Daniel Thiele can still remember the so-called ‘Dreischeibenhaus’ skyscraper well - a 94-metre-tall office building that served as thyssenkrupp’s regional office until 2010. “As a boy growing up in Düsseldorf, I could not walk past this building with its large thyssenkrupp logo without looking up at it,” remembers Daniel. “I was fascinated by this high-rise building and the countless employees working within it.” Eventually, the glass building faded into obscurity for Daniel, but it would only be a few years before thyssenkrupp would return to the forefront of Daniel’s mind.
From Porsche to thyssenkrupp
Daniel had already developed a great passion for the automotive industry from a young age. That is why he was drawn into the industry while he was still a student. The soon-to-be industrial engineer completed his semester in industry at Porsche’s Weissach site, and even wrote his dissertation while working for the sports car manufacturer. “While working at Porsche, I had figured out that the most important innovations are those that come from automotive suppliers,” reveals Daniel.
After graduating, the newly-minted industrial engineer remembered the high-rise in Düsseldorf’s city centre. The one with the unmissable logo positioned at a dizzying height on the building’s façade, comprising three rings positioned below an arch. As a teenager, Daniel had „only” ever associated thyssenkrupp with steel, but by 2008 he had known about its importance as a leading supplier to the automotive industry for a long time. And so he applied to work at thyssenkrupp Steering and soon became one of those employees by whom he had been so fascinated as an teenager – the only difference being the location.
In 2008, Daniel started working as a Supplier Quality Engineer at thyssenkrupp Steering, and by 2015 he was responsible for quality assurance at the plant in Mülheim an der Ruhr. “As the current Head of Quality Assurance, I lead the supplier quality and production quality teams as well as the measuring and cleanliness labs at the plant,” reports the engineer. “Planning product audits and implementing error proofing (i.e.: processes designed to detect and identify potential errors) on assembly lines also fall within my remit.”
With passion for the automotive industry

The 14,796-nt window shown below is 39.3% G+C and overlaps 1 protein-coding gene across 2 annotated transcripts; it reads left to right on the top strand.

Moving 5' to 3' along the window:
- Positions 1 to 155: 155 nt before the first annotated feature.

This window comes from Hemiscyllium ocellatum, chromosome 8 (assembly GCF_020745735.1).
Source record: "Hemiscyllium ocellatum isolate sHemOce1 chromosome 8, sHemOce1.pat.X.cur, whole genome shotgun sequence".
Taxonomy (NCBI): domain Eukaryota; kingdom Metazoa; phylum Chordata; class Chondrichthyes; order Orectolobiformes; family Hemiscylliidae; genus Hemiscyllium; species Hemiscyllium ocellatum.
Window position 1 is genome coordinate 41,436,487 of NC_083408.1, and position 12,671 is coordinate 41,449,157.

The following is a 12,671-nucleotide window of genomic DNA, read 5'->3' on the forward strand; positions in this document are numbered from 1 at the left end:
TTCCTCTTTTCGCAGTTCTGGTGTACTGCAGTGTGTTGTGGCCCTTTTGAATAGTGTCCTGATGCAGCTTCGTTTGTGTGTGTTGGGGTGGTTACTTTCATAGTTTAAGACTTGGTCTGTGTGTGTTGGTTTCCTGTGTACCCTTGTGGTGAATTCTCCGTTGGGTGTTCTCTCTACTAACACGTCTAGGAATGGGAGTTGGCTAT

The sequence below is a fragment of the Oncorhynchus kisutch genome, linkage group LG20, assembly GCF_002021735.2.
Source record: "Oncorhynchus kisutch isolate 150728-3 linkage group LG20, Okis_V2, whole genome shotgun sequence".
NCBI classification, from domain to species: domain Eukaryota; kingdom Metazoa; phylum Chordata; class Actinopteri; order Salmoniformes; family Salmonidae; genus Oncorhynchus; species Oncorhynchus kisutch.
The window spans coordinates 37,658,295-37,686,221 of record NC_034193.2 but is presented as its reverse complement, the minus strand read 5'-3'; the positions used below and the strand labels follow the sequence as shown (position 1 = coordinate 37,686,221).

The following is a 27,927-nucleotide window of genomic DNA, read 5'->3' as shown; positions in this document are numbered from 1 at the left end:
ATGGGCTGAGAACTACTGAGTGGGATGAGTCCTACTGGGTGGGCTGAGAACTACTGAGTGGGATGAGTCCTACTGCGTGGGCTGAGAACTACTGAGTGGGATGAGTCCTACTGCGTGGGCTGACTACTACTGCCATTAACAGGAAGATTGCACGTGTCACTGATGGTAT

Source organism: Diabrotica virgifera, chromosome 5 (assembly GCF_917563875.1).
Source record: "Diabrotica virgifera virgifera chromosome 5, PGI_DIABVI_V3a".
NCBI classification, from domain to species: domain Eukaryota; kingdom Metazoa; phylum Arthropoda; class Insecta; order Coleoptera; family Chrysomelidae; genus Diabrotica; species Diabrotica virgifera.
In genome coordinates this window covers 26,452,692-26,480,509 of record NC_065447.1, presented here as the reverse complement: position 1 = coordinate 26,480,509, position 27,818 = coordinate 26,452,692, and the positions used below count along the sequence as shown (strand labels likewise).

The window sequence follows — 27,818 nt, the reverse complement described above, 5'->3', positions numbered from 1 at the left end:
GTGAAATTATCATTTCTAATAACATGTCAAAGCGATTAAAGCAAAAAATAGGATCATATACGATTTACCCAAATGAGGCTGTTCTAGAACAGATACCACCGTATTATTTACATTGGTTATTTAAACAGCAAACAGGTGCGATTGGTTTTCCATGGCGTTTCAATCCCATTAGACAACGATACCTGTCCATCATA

Daniel does not regret his decision to start his career working for the steering specialists. On the contrary: At thyssenkrupp Steering, he is able to combine his passion for the automotive sector with his affinity for quality management and assurance. Another advantage for him is the company’s willingness to innovate: “thyssenkrupp gives you the opportunity to contribute to the business by showing your commitment and expressing your own interests - even if they fall outside your own area of activity.”
“For example, I launched the initiative Fahrzeug trifft Lenkgetriebe (Vehicle meets Steering Mechanism) so as to strengthen the way in which our employees identify with our products.” I worked alongside a small team which exhibited vehicles such as the BMW Z4, the NIO ES8 or the Mercedes Benz G-Class at our production facility. I was even able to drive the electric NIO ES8 with more than 800 HP myself. These experiences are simply unforgettable. After all, we only produce individual components at our plant. That is why we rarely see the final processing work done to the car.” Daniel and his colleagues also work on a variety of projects centred on being more efficient and sustainable in future.
Digitalisation and looking towards the future
Digitalisation, which has long been one of the most important topics at thyssenkrupp Steering, is also proving to be useful in this respect. The corona pandemic served as an additional driver for this development, as Daniel reveals. „The pandemic also presented us with a set of special challenges. All of a sudden, it was no longer possible to support our international suppliers on site in analysing the causes of errors or implementing corrective action. Even customer audits at our plant had been massively restricted as a result of the pandemic.” However, the pandemic turned out to be an opportunity. “We had to adopt new approaches. One of these new approaches involved introducing so-called remote audits, for example,” explains Daniel. The greatest advantage of these remote audits was that the physical presence of an on-site auditor was no longer necessary. “A virtual tour is carried out for the purpose of the audit using a mobile terminal such as a smartphone, tablet, or even using smart glasses,” explains Daniel. “It is even possible to implement cross-site joint analyses successfully in this way.”
Smart glasses and remote audits: What might seem like science fiction to many outsiders, has since become common practice for employees at thyssenkrupp Steering. However, Daniel thinks they still have a very long way to go in terms of exploiting the full potential of digitalisation: „The potential for digitalisation is massive and not only lends itself to production, but to business administration too - particularly when it comes to wearables, low-code apps or Big Data.“
Daniel is convinced that digital processes can even be used to predict the future – at least to some extent: “For example, different data can be combined in a model to draw conclusions about correlations as well as to provide insights into the future behaviour of products and processes.” But one thing does remain constant: The most important innovations in the automotive industry continue to come from its suppliers.